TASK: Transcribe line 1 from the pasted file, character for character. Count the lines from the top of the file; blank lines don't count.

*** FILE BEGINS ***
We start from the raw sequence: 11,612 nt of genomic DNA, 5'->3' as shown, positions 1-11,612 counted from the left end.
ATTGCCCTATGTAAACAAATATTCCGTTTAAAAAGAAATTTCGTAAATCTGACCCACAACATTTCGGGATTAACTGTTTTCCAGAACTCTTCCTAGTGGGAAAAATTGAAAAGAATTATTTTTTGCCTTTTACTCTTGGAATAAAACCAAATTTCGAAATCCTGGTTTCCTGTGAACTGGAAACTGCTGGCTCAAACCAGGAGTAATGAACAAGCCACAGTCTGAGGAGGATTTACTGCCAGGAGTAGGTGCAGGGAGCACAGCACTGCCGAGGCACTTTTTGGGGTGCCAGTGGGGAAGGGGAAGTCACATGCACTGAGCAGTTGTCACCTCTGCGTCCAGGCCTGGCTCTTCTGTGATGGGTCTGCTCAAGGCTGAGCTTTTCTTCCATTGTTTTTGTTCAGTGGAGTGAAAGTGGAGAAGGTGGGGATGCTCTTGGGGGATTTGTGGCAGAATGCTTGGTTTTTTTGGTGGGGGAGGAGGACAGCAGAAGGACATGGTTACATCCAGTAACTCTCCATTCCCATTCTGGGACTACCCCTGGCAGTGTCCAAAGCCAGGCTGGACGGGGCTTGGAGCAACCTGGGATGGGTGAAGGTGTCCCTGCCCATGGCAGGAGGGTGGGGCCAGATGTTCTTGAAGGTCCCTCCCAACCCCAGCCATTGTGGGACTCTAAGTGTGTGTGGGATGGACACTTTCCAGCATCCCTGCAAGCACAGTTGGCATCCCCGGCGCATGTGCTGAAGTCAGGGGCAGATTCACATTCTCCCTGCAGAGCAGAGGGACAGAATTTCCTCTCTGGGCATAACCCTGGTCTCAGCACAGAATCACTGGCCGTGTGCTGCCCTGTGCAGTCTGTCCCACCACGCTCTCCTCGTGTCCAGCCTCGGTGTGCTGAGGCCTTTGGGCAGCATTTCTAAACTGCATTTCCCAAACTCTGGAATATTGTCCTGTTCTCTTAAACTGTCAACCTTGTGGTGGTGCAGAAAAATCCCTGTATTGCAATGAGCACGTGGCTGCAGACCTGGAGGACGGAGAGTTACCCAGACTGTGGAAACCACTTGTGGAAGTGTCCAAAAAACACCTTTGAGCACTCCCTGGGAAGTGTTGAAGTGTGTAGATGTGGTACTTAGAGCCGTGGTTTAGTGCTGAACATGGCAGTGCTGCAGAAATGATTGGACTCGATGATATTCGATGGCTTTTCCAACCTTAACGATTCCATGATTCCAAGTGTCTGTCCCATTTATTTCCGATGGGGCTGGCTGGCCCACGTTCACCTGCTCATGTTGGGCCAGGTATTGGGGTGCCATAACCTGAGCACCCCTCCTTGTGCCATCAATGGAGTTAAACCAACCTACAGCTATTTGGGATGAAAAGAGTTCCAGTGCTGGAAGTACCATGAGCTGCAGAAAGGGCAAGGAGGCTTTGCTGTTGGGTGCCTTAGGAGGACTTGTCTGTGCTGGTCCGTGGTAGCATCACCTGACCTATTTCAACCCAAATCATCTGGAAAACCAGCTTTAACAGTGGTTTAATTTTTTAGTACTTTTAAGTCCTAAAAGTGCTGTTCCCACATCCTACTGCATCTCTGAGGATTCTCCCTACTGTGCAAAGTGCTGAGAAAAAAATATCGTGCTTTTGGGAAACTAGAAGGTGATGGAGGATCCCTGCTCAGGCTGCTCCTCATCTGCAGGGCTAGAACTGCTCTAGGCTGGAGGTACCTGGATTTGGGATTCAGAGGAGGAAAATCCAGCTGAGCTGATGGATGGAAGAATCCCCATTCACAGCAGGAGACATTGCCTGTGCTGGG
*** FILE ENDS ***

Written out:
We start from the raw sequence: 11,612 nt of genomic DNA, 5'->3' as shown, positions 1-11,612 counted from the left end.